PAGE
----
There’s more to Armenian music than System of a Down. And the diaspora of Armenians to Los Angeles resulted in a small yet potent pocket of music bridging the cultures. Today, we’re looking at those who remained in the country, rebuilding through song a nation and people that were nearly destroyed by genocide 100 years ago.
These fellows cut their teeth on Britpop. Singer Arthur Solakhyan is the lost Gallagher brother. The group’s biggest hit, “Yeah Pappa I’m Smoking,” is straight out of the Oasis playbook: tambourine shaking, nasal vocals and rock ‘n’ roll lifestyle lyrics. Hints of Placebo sneak into the melodies, and Vladimir Hovhannisyan’s virile drumming lift the songs to monumental heights. Alas, Crimesterdam broke up in 2014.
A master of the mournful reed instrument the duduk, Jivan Gasparyan is a consummate performer. He’s worked with Sting, Hans Zimmer, Queen’s Brian May and many more, adding a serene warmth to their work. In 2010, he became the oldest participant in Eurovision history when he played with Eva Rivas at age 80. He was also a prime element in the creation of the Gladiator soundtrack.
With the pop mentality of Britney Spears and the haunting presence of Amy Lee, Sirusho immediately grasps new listeners. Quite the chameleon, she can lure fans onto the dance floor in one song (“PreGomesh”) and take them to church the next (“Tariner”). She notes in her biography that she never envisioned becoming a singer, let alone a national treasure. But she’s surely a gem in the Armenian pop realm.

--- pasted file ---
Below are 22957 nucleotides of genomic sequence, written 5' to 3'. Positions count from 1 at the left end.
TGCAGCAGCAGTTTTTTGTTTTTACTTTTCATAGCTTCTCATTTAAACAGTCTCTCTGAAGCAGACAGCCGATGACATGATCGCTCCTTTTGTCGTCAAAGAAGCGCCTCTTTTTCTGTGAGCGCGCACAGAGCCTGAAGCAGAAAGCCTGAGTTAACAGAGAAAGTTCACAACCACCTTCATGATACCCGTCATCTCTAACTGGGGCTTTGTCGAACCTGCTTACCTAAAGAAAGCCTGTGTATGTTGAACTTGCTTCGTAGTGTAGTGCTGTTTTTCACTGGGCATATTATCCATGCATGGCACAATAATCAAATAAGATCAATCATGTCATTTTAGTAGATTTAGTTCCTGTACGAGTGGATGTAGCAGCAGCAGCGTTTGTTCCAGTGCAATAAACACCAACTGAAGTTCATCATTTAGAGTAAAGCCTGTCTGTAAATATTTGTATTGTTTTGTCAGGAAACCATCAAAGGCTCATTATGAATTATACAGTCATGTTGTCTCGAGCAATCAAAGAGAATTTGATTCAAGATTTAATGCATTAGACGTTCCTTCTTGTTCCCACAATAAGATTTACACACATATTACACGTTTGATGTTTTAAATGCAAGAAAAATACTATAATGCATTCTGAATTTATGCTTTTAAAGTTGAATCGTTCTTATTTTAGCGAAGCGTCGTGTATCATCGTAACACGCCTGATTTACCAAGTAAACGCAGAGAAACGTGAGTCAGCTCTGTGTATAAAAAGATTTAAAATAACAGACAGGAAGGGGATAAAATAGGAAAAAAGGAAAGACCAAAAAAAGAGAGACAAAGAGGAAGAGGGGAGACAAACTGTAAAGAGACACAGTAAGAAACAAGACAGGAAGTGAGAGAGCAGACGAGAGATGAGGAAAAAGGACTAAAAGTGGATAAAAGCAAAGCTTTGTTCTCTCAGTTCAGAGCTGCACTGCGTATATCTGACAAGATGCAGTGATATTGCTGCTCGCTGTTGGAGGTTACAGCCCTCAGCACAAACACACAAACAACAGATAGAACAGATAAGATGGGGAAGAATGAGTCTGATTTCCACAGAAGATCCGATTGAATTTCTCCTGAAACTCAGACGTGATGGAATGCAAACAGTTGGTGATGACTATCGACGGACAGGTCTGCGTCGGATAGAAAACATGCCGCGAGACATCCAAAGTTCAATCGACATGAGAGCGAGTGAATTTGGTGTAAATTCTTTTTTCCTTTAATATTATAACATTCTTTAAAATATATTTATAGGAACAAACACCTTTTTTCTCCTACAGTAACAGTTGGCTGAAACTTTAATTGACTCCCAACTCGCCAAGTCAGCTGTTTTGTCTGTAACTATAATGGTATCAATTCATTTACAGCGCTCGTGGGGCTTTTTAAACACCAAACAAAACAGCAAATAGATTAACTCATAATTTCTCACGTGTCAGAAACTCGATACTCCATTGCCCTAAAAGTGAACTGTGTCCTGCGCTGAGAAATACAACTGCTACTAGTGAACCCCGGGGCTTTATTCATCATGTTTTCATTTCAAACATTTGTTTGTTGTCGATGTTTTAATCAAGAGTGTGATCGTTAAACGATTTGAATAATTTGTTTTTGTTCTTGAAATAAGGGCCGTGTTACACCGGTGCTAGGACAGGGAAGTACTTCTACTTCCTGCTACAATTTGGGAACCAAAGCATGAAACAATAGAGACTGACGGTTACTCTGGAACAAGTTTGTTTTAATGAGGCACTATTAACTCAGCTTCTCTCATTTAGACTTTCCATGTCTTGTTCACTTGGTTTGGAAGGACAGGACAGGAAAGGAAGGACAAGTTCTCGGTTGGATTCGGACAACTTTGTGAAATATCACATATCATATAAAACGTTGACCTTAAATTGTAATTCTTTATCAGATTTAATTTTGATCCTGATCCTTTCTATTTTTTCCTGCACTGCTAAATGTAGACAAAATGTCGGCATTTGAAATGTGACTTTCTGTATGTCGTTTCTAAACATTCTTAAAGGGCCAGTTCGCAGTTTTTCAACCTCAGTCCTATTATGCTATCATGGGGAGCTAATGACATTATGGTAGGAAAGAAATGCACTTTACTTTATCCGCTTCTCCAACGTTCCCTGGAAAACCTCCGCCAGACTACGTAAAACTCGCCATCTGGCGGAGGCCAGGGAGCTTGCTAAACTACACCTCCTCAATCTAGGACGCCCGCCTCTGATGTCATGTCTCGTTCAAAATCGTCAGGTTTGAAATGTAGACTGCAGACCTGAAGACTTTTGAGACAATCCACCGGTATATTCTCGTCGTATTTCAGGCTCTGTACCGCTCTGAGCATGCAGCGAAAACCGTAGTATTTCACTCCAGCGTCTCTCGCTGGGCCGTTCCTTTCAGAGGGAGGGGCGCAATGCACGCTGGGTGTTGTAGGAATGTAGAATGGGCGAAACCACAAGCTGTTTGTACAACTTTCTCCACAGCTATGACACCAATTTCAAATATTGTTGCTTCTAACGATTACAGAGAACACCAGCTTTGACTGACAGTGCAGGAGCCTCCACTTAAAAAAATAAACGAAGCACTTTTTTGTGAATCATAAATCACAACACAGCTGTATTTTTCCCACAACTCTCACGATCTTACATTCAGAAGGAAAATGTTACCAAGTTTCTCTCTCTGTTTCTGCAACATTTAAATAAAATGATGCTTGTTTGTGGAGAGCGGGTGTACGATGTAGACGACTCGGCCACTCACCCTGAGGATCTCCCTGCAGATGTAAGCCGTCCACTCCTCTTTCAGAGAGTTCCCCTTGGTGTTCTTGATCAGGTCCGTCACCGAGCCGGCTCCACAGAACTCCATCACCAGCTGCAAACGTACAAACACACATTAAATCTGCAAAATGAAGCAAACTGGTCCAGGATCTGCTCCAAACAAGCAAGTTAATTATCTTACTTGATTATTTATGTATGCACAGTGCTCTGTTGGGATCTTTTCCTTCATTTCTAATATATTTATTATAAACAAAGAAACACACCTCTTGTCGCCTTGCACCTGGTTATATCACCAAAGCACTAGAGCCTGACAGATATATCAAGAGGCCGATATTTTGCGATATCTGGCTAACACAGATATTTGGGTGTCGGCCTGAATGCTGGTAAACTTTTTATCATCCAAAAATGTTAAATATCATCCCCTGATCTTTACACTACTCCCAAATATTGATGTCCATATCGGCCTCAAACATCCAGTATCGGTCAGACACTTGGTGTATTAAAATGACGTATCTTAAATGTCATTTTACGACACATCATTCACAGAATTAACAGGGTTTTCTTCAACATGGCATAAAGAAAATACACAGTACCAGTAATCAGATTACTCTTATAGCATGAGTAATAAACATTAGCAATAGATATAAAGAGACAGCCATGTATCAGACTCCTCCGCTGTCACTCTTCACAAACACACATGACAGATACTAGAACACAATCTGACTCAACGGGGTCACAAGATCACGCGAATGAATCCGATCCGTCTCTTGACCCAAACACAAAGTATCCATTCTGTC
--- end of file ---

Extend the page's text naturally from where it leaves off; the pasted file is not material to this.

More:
You’d be forgiven for comparing this frantic, politically minded group to System of a Down. But past the obvious vocal similarities between Serj Tankian and Sargis Hovakimyan lie intricate piano playing and gothic influences. VooDoo have more in common with progressive screamo bands like Thursday than they do than the average metal outfit. Plus, with keyboardist Christina Sarkisyan and bassist Ami Gevorgyan in the lineup, this force to be reckoned with exudes girl power. (VooDoo photo at top courtesy of the band.)
A founding member of the Sasun Folk Group, Manukyan is among Armenia’s most enigmatic entities. His focus is on traditional music and transcendental hymns. Coupled here with the Gata Band’s dudukand hypnotic percussion, he’s like a shaman speaking the word of the spirits inhabiting his body. His is a heavenly gift.
We exist to fuse all facets of the live entertainment industry and to bring more light to local talent. We develop technologies to prevent ticket scalping and enhance event management functions. We aim to change the archetype of a company's operations in a manner that is more aligned with the way we seek to be as individuals... free.